Linked by Thom Holwerda on Mon 31st Mar 2014 21:35 UTC

AnandTech on Apple's A7 processor:

I suspect Apple has more tricks up its sleeve than that however. Swift and Cyclone were two tocks in a row by Intel's definition, a third in 3 years would be unusual but not impossible (Intel sort of committed to doing the same with Saltwell/Silvermont/Airmont in 2012 - 2014).

Looking at Cyclone makes one thing very clear: the rest of the players in the ultra mobile CPU space didn't aim high enough. I wonder what happens next round.

This is one area where Apple really took everyone by surprise recently. When people talk about Apple losing its taste for disruption, they usually disregard the things they do not understand - such as hardcore processor design.

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RE: Comment by judgen
by Alfman on Wed 2nd Apr 2014 06:18 UTC in reply to "Comment by judgen"
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Could anyone explain why went with a much longer pipeline stages design? I mean standard ARMv8 Cortex designs has 8 pipeline stages and apple A7 has 14. Would this not mean that when a faulty branch clears the pipeline it takes longer to refill, causing performance decreases?

This enters very "opinionated" territory ;)

There's obviously a trade off between growing the pipeline to increase parallelism, and increasing the risk and cost of branch misprediction. The article suggests this architecture increases misprediction penalty from 0-19% and says nothing about the misprediction frequency (which depends alot on the software in use). The idea is for these negatives to be offset by having additional parallelism.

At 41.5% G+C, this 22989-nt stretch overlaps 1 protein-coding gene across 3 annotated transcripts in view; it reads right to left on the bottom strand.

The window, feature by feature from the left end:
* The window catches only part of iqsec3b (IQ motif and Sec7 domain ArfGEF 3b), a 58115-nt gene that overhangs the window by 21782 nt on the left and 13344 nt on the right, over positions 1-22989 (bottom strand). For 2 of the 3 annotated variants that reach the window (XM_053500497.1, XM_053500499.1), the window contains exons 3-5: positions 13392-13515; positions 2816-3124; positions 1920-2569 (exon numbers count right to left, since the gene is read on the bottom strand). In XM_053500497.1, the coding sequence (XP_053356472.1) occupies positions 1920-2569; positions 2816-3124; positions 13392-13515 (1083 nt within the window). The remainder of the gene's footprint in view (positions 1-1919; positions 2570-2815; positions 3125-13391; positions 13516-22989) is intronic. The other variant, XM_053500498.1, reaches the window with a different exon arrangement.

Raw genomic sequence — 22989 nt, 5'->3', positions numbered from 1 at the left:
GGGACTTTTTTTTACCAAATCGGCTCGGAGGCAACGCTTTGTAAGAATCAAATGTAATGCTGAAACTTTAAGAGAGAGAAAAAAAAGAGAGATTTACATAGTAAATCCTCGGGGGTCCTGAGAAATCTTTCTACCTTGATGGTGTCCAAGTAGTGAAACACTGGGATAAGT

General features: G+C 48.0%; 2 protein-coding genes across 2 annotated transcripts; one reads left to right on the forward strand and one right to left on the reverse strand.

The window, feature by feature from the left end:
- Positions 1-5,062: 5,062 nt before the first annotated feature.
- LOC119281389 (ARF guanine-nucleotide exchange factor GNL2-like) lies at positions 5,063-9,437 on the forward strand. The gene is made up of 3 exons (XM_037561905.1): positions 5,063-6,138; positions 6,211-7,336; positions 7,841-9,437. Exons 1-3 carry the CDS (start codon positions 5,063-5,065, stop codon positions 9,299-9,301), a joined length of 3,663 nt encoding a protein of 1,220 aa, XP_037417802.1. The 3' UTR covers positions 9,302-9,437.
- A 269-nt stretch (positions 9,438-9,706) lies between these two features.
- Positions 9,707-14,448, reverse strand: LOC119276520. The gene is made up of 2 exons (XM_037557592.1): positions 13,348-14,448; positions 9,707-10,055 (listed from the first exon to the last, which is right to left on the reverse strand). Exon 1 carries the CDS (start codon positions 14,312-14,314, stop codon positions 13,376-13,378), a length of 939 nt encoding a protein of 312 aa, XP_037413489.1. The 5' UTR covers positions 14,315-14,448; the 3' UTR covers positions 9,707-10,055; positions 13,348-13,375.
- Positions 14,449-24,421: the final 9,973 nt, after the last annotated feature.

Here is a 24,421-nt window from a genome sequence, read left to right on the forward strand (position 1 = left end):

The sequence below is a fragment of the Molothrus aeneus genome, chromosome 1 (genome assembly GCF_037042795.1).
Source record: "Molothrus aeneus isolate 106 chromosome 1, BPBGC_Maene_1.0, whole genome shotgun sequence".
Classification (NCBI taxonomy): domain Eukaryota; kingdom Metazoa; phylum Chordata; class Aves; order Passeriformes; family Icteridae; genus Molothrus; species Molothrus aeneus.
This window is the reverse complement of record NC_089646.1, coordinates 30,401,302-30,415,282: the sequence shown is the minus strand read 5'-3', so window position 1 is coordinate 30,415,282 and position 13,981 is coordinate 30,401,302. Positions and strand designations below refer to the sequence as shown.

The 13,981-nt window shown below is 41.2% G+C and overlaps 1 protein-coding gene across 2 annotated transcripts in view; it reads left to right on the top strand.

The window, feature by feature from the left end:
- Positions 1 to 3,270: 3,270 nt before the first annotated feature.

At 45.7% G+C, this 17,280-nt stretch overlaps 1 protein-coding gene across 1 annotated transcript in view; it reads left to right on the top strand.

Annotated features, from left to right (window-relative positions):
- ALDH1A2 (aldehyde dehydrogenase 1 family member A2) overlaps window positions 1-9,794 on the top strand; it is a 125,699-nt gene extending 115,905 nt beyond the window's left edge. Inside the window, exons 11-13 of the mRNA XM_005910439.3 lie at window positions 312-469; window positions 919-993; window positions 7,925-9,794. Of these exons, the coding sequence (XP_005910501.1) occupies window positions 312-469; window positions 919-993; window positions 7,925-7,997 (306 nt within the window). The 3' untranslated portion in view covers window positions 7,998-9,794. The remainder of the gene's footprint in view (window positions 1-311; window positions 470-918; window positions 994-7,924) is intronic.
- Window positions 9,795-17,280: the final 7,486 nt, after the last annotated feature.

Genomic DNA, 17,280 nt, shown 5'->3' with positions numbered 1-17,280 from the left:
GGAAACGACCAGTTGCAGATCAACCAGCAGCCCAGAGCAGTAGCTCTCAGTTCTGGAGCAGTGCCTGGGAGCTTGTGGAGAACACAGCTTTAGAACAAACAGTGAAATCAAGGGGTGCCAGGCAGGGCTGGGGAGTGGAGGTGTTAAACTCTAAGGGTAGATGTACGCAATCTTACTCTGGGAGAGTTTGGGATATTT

I think the compiler could probably do a better job at scheduling execution units even beyond the CPU's pipeline and with fewer mispredictions since the CPU is forced to do it on the fly. The compiler is far less constrained and should be able to do a more comprehensive analysis. The transistor savings by removing this complexity would result in less electricity or more parallel execution units depending on the way you want to look at it. Either way it's a win! However a pretty big problem with this is the way we distribute software in practice: generically precompiled and expected to run unmodified on different versions of a CPU. It would leave very little room for future CPUs to add execution units and for existing code to take advantage of them since scheduling is specific to a CPU model. Having competing CPUs would be problematic since code would be optimized for one or another, but not both at the same time.

One way to get around this problem is to distribute all software in an intermediary form and produce code which is always be compiled exactly for the target machine's execution units using exactly the right schedule. But for better or worse, CPUs evolved to the long pipelines we have now.

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